Astrocytoma Etiology: • Astrocytomas of all grades have been associated with cranial therapeutic irradiation, exposure to pesticides, and N-Nitroso compounds. • Endogenous mutations caused by these agents or other causes act to produce astrocytomas. Pathogenesis: • Astrocytomas of any type and at any age are infiltrative tumors that act as mass lesions wherever they are found and cause symptoms related to the area which they infiltrate. • If untreated and even if treated (except in the case of pilocytic astrocytoma), astrocytomas are an important cause of death. Death is due to transtentorial herniation from the expanding mass lesion. Epidemiology: • Astrocytomas make up 60% of brain tumors. • There are 7-10 cases per 100,000 population discovered per year. • Grade I astrocytomas (pilocytic Astrocytomas) are seen in the cerebellum, brainstem and optic nerves of children. • Grade II astrocytomas are seen in the cerebral hemispheres of 20-40 year old individuals and high grade astrocytomas which are most malignant in their course are seen in patients in their 50's and 60's. General Gross Description: • Low grade astrocytomas appear as greyish white areas in the cerebral or cerebellar hemisphere that tend to "erase" normal structures and enlarge the area in which they arise. • Sometimes, they are associated with cysts. • High grade astrocytomas such as the glioblastoma multiforme are multiform in their appearance being firm to necrotic and yellow, grey , brown and/or hemorrhagic. General Microscopic Description: • The low grade astrocytomas have mainly oval pale nuclei with indistinct cytoplasmic borders and fibrillary processes with only mild pleomorphism. • Pilocytic astrocytomas are spindle shaped with numerous collections of reddish astrocytic fibers called Rosenthal fibers. • The higher the grade, the more cellular, the more pleomorphic and the more basophilic the tumor cell nuclei become. • In the glioblastoma very pleomorphic and basophilic nuclei are seen as are necrosis, mitotic figures and capillary endothelial proliferation. Clinical Correlations: • Astrocytomas act as progressive mass lesions of the brain parenchyma causing progressive loss of function in the areas invaded. • Invasion of the motor strip or tract causes hemiparesis followed be hemiplegia. • Invasion of the speech areas cause aphasia etc. • If the cerebral cortex is involved there may be seizures. In children with cerebellar lesions there is ataxia and partial obstruction of the fourth ventricle with increased intracranial pressure causing nausea, vomiting, lethargy and headache. • Cerebral lesions also lead to increased intracranial pressure by their mass effect.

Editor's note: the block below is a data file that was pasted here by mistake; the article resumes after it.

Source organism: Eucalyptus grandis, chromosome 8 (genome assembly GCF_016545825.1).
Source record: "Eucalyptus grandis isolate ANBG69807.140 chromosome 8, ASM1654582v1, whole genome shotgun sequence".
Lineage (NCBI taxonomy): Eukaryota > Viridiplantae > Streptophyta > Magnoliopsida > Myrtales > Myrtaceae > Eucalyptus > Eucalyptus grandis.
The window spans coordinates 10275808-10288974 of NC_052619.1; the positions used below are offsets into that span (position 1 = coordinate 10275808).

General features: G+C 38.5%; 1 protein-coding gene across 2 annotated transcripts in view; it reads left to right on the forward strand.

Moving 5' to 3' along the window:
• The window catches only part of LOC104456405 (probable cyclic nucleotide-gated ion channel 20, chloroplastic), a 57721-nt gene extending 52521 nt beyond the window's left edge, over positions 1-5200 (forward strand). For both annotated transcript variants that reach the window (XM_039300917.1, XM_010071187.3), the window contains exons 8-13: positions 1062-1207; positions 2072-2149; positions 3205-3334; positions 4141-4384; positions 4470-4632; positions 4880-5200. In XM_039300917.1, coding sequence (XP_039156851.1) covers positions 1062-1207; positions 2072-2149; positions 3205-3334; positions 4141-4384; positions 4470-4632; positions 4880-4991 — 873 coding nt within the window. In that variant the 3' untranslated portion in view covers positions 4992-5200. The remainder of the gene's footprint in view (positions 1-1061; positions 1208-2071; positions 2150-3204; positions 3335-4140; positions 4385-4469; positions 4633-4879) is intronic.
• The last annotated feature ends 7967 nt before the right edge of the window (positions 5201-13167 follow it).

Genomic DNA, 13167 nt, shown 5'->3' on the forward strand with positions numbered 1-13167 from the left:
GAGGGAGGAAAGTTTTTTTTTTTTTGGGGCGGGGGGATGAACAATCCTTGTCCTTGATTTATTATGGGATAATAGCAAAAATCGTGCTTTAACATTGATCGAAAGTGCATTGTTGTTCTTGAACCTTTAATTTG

Atrophy Etiology: • Cerebral atrophy, that is, widening of the sulci and narrowing of the gyri, can be seen after many types of damage to the brain such as chronic HIV infection, ischemic infarcts, and old trauma. • It can also be seen with aging, degenerative diseases such as Alzheimer's disease and multiple sclerosis and chronic disease. • Dilatation of the ventricles accompany the gyral changes. Pathogenesis: • The pathogenesis of atrophy is loss of neurons and astrocytosis in the cortex and other structures along with other signs of aging or ongoing disease. Epidemiology: • Cerebral atrophy is common in aging as with chronic diseases. • Almost everyone will develop it as they go through life. General Gross Description: • In ceebral atrophy there is widening of the sulci and narrowing of the gyri as well as enlargement of the lateral ventricles. General Microscopic Description: • Microscopic finding will be loss of neurons and astrocytosis as well as findings of the accompanying disease such as senile plagues and neurofibrillary tangles in Alzheimer's disease or white matter plaques in multiple sclerosis. Clinical Correlations: • Cerebral atrophy of mild to moderate degree may have no clinical signs although severe atrophy is usually seen in patients with dementia